A furor has erupted recently over a statement Pope Francis reportedly made about homosexuality during a private conversation with a victim of Catholic clerical sexual abuse in Latin America:
Juan Carlos, that you are gay does not matter. God made you like this and loves you like this and I don’t care. The pope loves you like this. You have to be happy with who you are.
The reactions in society at large have been predictable: cautious optimism among those who believe that LGBTQ behavior is essentially compatible with Christianity (although some still insist that the Pope has not gone far enough), and horror and disbelief among those who once looked to the Catholic church as a bastion of traditional morality. The Vatican neither confirms nor denies the authenticity of the statement.
How are we, as Orthodox Christians, to look upon what the Pope reportedly said? On which side of this ever-widening societal chasm does the Church stand?
In order to answer this very important question, it is first necessary to understand that the Pope’s statement actually contains multiple assertions, which can be summarized as follows:
- Being gay “does not matter” with regard to one’s relationship with God and the church.
- God makes people gay.
- Gay people should be happy with who they are.
- God loves gay people just as they are, and Christians should too.
Does Being Gay Matter?
Of all the phrases in the Pope’s statement, the first has received perhaps the least attention. Most media reports have focused either on the idea that God makes people gay, or else that God loves people who are gay. But the idea that being gay is totally irrelevant to the spiritual life is, of all four propositions, actually the one that is the furthest from Orthodox Christianity.
It is clear from the witness of the Scriptures, as well as thousands of years of unbroken Tradition, that homosexual behavior is forbidden by God. There is no serious way to avoid this fact. I will hasten to add that we cannot, especially in the context of our modern culture, simply leave it at that, with no further word nor explanation. God does not forbid things in order to tyrannize us, and “His commandments are not grievous.” Nor are they arbitrary. On the contrary, His commandments are, without exception, given purely out of divine love and compassion. His commandments are given in order to heal us, not in order to condemn us.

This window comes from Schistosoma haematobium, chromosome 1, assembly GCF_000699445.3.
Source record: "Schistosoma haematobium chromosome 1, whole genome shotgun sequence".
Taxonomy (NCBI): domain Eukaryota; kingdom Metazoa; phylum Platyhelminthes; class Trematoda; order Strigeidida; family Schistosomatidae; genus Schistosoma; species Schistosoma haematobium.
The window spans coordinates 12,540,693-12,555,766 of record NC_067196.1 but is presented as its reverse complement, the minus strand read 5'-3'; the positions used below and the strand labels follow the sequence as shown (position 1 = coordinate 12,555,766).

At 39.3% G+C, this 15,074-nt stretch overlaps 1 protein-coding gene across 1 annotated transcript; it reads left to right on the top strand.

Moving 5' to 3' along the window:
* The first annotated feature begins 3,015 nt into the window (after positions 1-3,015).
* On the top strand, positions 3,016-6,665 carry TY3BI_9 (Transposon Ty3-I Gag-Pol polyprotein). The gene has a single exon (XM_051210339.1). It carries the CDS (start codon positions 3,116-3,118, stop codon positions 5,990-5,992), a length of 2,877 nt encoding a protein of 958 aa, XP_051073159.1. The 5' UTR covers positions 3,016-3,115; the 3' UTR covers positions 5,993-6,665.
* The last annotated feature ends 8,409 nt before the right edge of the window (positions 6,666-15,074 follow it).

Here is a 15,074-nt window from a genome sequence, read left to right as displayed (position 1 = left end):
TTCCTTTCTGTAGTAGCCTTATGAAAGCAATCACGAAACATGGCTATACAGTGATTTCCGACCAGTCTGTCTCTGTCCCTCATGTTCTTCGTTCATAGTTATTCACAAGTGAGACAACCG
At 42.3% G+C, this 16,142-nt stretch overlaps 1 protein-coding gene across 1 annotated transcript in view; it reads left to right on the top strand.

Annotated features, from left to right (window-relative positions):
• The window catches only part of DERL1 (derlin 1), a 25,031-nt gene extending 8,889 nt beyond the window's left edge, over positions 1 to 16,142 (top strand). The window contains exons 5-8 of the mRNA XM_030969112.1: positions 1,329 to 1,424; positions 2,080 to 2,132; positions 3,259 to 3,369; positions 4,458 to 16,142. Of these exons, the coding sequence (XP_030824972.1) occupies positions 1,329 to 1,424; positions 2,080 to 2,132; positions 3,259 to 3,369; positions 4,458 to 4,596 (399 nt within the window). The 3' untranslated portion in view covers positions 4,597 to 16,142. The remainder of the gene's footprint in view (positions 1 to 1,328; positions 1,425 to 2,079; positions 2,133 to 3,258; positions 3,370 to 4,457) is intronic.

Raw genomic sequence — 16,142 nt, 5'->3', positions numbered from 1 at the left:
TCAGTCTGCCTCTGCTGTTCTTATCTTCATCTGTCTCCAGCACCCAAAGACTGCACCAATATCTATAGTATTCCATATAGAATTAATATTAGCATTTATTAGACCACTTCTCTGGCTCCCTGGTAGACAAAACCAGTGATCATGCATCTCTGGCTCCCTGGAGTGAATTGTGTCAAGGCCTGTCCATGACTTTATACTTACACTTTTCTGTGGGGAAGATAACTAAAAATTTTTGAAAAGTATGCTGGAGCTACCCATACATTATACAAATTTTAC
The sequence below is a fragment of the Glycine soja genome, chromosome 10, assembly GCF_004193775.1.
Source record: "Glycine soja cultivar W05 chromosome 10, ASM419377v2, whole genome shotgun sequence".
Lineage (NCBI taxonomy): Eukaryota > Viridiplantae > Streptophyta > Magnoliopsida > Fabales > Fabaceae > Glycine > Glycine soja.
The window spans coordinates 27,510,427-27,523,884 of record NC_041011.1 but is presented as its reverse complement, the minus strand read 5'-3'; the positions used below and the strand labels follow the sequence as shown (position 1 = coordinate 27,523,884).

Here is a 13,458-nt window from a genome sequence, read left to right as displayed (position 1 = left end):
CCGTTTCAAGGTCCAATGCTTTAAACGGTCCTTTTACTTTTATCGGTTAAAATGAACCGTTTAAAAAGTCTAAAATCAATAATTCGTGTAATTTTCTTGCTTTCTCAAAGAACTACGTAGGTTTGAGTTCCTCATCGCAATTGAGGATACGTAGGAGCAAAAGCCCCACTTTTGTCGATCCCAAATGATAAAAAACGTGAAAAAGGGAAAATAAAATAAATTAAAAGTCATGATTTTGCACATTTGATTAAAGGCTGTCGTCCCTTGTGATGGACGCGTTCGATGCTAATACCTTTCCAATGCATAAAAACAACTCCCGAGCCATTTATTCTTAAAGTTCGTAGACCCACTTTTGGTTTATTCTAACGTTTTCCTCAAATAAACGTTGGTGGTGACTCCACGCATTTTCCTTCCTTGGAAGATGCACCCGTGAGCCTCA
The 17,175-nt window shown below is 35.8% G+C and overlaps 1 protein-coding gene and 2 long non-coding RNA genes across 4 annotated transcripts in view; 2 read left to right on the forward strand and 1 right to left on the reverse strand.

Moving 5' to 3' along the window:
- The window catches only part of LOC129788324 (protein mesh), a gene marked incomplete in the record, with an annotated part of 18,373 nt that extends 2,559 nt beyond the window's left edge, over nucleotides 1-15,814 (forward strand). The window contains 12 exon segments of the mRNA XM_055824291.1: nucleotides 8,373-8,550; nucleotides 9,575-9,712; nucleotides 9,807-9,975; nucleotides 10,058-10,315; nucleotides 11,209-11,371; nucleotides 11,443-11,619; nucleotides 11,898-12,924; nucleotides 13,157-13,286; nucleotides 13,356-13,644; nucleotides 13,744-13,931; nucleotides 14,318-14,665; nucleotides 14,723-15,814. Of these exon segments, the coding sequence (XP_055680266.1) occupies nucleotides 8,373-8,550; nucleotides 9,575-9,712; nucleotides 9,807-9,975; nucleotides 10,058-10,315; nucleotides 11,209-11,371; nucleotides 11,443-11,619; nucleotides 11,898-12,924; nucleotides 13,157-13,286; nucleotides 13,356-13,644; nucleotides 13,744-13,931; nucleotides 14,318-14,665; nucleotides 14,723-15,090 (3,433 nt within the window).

But the idea that His commandments are given about things that simply do not matter is perhaps the most subversive thing that the Pope could possibly have said about anything at all.
It is possible that Francis meant something else by his statement. Perhaps he meant only that being gay is not something that prevents Juan Carlos from being loved by God or by the Pope. But given the massive and widespread confusion surrounding this issue, especially within the Catholic church, the Pope would do well to clarify what he actually meant. Given his track record, however, I’m not holding my breath for any such clarification to come forth.
Does God Make People Gay?
In the Epistle of St. James, we read the following words:
Let no man say when he is tempted, I am tempted of God: for God cannot be tempted with evil, neither tempteth he any man: But every man is tempted, when he is drawn away of his own lust, and enticed.
If this is true, then given the fact that homosexual behavior is clearly forbidden by God, it is impossible to state that God “makes people gay.”
But again, we cannot simply leave it at that. There is also what is, in technical theological terms, sometimes called the “permissive will” of God. This means that sometimes, as in the case of the Righteous Job, God allows temptations to come upon His children though He Himself does not send them. This is possible because of the great and terrible gift which God has given to us: free will. He allows us to make our own choices, and our choices can often result in tragedy. And because we are not (as we sometimes like to think) atomistic individuals totally disconnected from the universe and from one another, our choices and our tragedies all too often spill over into the lives of others. Even when they have done nothing to deserve it.